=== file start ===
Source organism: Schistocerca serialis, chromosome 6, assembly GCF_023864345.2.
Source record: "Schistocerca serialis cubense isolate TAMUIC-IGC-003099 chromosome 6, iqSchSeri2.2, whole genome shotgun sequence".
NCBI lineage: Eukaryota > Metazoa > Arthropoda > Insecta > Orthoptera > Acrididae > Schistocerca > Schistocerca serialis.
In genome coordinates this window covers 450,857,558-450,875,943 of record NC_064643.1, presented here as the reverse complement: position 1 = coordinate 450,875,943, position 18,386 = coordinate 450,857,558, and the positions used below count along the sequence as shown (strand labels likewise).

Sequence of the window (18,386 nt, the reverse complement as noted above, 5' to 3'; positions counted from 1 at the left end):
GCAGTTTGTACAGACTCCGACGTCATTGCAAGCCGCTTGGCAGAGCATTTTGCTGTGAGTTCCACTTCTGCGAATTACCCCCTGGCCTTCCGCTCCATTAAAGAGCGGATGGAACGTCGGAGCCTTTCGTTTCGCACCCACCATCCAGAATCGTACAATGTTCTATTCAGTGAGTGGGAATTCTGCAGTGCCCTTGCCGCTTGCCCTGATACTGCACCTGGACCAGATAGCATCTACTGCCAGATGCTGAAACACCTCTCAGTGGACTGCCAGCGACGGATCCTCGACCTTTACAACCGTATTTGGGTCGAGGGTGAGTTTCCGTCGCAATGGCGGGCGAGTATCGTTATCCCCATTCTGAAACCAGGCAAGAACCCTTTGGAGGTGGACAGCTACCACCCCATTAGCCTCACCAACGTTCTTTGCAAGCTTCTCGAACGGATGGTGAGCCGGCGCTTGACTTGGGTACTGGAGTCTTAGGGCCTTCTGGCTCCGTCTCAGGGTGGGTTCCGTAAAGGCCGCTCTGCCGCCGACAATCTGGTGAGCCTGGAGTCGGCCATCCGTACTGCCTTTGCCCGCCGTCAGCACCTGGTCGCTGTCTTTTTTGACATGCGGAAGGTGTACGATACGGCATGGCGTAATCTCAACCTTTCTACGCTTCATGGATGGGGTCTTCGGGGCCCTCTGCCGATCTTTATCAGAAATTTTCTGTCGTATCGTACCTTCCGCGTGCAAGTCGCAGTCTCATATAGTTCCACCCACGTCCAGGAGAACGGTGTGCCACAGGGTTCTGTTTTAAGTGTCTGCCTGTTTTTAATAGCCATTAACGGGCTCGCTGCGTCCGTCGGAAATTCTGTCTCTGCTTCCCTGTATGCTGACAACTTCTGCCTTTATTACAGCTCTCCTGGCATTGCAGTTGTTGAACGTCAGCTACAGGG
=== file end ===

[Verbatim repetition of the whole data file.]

Source organism: Schistocerca serialis, chromosome 6, assembly GCF_023864345.2.
Source record: "Schistocerca serialis cubense isolate TAMUIC-IGC-003099 chromosome 6, iqSchSeri2.2, whole genome shotgun sequence".
NCBI lineage: Eukaryota > Metazoa > Arthropoda > Insecta > Orthoptera > Acrididae > Schistocerca > Schistocerca serialis.
In genome coordinates this window covers 450,857,558-450,875,943 of record NC_064643.1, presented here as the reverse complement: position 1 = coordinate 450,875,943, position 18,386 = coordinate 450,857,558, and the positions used below count along the sequence as shown (strand labels likewise).

Sequence of the window (18,386 nt, the reverse complement as noted above, 5' to 3'; positions counted from 1 at the left end):
GCAGTTTGTACAGACTCCGACGTCATTGCAAGCCGCTTGGCAGAGCATTTTGCTGTGAGTTCCACTTCTGCGAATTACCCCCTGGCCTTCCGCTCCATTAAAGAGCGGATGGAACGTCGGAGCCTTTCGTTTCGCACCCACCATCCAGAATCGTACAATGTTCTATTCAGTGAGTGGGAATTCTGCAGTGCCCTTGCCGCTTGCCCTGATACTGCACCTGGACCAGATAGCATCTACTGCCAGATGCTGAAACACCTCTCAGTGGACTGCCAGCGACGGATCCTCGACCTTTACAACCGTATTTGGGTCGAGGGTGAGTTTCCGTCGCAATGGCGGGCGAGTATCGTTATCCCCATTCTGAAACCAGGCAAGAACCCTTTGGAGGTGGACAGCTACCACCCCATTAGCCTCACCAACGTTCTTTGCAAGCTTCTCGAACGGATGGTGAGCCGGCGCTTGACTTGGGTACTGGAGTCTTAGGGCCTTCTGGCTCCGTCTCAGGGTGGGTTCCGTAAAGGCCGCTCTGCCGCCGACAATCTGGTGAGCCTGGAGTCGGCCATCCGTACTGCCTTTGCCCGCCGTCAGCACCTGGTCGCTGTCTTTTTTGACATGCGGAAGGTGTACGATACGGCATGGCGTAATCTCAACCTTTCTACGCTTCATGGATGGGGTCTTCGGGGCCCTCTGCCGATCTTTATCAGAAATTTTCTGTCGTATCGTACCTTCCGCGTGCAAGTCGCAGTCTCATATAGTTCCACCCACGTCCAGGAGAACGGTGTGCCACAGGGTTCTGTTTTAAGTGTCTGCCTGTTTTTAATAGCCATTAACGGGCTCGCTGCGTCCGTCGGAAATTCTGTCTCTGCTTCCCTGTATGCTGACAACTTCTGCCTTTATTACAGCTCTCCTGGCATTGCAGTTGTTGAACGTCAGCTACAGGG